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A restrained California state budget

Gov. Brown and the Legislature deserve credit for making tough choices and keeping spending in line.

June 13, 2013|By The Times editorial board
  • Gov. Jerry Brown and lawmakers are on track to approve a budget that spends less money than the state's Legislative Analyst expects the state to collect. Above: State Senate President Pro Tem Darrell Steinberg (D-Sacramento), center, discusses the budget compromise he and Assembly Speaker John Perez (D-Los Angeles), right, reached with Gov. Jerry Brown, during a news conference in Sacramento.
Gov. Jerry Brown and lawmakers are on track to approve a budget that spends… (Rich Pedroncelli / Associated…)

Gov. Jerry Brown and state lawmakers are on track to do the unthinkable: approve a budget that spends considerably less money than the state's Legislative Analyst expects the state to collect. The restraint in Sacramento is welcome, considering the state's recent history of boom-and-bust budgeting. It's also appropriate in light of the sluggish economic recovery and the fiscal hurdles that remain to be overcome.

The most significant aspect of the proposed budget agreement is the new formula it provides for funding public schools, a long-overdue change that we praised on this page Wednesday. Notably, it also would expand Medi-Cal (the state's health insurance program for low-income Californians) to the maximum extent allowed by the 2010 federal healthcare law, bringing coverage to millions of the working poor. That step comes with some financial risk — the state will eventually be responsible for 10% of the medical costs of the newly eligible, with federal taxpayers picking up the rest of the tab. But it is the right thing to do not just morally but also for public health and the economy over the long term.

If approved, this budget would be the first since 2007 to be balanced without steep cuts or gimmickry. That's partly because of the tax increases resulting from last November's Proposition 30, but also because of the extensive cuts to schools and state services imposed during the economic downturn. Brown warned lawmakers early and often that the new revenue from Proposition 30 wouldn't be enough to reverse many of those cuts, let alone fund new programs. Yet after state revenue spiked early in the year, the Legislative Analyst said lawmakers would have $4 billion more at their disposal than the governor suggested.

The budget committees in the Senate and Assembly initially embraced the analyst's higher projections, proposing to use the additional dollars to undo some of the recession-driven cuts to programs for the poor while also funding a few new initiatives. But Brown ultimately persuaded Senate President Pro Tem Darrell Steinberg (D-Sacramento) and Assembly Speaker John A. Pérez (D-Los Angeles) to stick largely to his lower estimates, yielding a budget of $96 billion in the fiscal year that starts July 1. That level is about $600 million higher than the current year's but $2 billion less than the Senate and Assembly budget committees had sought. That's bad news for schools and community colleges, which will receive $1.6 billion less in the coming year than lawmakers had proposed.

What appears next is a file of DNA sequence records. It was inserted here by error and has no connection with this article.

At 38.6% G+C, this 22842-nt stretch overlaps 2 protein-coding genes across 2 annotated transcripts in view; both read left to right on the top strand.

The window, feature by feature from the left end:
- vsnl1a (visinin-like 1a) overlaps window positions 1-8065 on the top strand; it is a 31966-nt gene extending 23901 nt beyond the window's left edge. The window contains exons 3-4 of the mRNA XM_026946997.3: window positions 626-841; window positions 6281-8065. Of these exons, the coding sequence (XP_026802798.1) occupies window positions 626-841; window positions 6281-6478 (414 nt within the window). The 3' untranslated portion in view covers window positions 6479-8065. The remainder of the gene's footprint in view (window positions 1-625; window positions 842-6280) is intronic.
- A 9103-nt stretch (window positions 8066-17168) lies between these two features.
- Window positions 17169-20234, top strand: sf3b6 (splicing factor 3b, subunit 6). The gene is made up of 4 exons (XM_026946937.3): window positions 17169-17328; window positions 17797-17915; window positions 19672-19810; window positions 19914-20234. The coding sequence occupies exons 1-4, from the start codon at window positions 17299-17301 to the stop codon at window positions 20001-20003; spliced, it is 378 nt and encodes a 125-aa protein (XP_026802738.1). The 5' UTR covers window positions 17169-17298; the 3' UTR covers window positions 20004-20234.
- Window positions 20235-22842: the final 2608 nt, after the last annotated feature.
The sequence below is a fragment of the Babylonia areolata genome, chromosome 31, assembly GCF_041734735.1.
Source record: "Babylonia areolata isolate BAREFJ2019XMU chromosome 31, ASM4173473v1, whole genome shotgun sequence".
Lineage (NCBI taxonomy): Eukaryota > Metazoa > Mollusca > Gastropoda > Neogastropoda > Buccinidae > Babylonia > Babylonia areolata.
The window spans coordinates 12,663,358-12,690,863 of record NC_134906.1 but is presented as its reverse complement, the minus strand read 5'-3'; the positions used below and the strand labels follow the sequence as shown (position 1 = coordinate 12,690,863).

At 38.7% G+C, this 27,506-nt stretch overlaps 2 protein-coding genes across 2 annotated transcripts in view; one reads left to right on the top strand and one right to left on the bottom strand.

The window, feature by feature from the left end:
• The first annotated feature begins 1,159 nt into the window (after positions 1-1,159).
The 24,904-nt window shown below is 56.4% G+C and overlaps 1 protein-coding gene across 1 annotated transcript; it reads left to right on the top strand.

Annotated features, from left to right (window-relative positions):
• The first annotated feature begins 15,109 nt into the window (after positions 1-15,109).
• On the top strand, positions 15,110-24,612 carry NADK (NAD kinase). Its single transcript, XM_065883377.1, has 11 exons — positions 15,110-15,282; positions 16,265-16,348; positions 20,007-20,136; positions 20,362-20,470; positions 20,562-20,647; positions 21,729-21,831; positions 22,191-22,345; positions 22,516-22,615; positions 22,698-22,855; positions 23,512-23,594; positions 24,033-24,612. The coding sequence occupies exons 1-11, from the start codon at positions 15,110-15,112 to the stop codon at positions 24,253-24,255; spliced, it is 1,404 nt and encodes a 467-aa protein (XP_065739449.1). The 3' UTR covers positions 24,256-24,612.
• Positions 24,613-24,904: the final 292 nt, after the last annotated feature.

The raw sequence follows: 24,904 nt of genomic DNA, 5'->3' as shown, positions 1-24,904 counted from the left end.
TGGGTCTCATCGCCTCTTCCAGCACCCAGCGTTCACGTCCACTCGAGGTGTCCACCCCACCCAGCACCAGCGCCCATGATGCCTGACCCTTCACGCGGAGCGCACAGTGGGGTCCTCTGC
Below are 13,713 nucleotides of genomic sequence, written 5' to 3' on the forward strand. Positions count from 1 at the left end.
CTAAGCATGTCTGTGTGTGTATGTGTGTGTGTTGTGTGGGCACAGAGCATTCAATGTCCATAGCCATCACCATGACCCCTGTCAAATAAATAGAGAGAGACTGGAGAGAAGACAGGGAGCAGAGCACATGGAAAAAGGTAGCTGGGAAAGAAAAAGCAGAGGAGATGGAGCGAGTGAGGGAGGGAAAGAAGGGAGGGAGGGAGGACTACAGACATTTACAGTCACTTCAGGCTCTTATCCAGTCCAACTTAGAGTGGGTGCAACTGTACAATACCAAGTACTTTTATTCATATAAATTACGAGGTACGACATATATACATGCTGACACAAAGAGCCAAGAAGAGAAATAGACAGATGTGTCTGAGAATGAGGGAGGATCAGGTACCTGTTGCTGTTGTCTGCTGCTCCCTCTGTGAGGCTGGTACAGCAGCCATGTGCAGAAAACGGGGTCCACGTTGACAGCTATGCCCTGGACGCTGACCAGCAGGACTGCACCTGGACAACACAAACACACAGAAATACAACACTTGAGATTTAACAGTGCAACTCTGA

Nevertheless, funding for education will be far higher than it would have been without Proposition 30, and will grow further if more revenue comes in than expected. And lawmakers still managed to make a few important repairs to the state's safety net, restoring dental benefits for adults in Medi-Cal, undoing some of the reductions to welfare checks and child-care services for low-income working parents, and providing a one-time boost in funds for mental health programs. Although the state's cash grants to families working their way off welfare remain woefully small, the proposed budget would allow them to grow if revenue from state sales taxes and vehicle license fees expands.

Some of these steps involved trade-offs; for example, the final proposal shifts about $300 million from county healthcare programs for the uninsured into other services for low-income families. But making tough choices is what responsible budgeting is about. More important, it includes no money to address real or potential liabilities that are likely to cost the state billions of dollars. These include a hotly disputed cut in the state's payment rates for Medi-Cal doctors and hospitals, dramatically underfunded teacher pensions and health benefits for retired state employees, and a huge deficit in the state's unemployment insurance program.

These lingering challenges mean that Sacramento can't declare victory yet in its long-running battle to put its fiscal house in order. But the discipline shown by Brown and legislative leaders means the state will make progress for another year, instead of digging a bigger hole.

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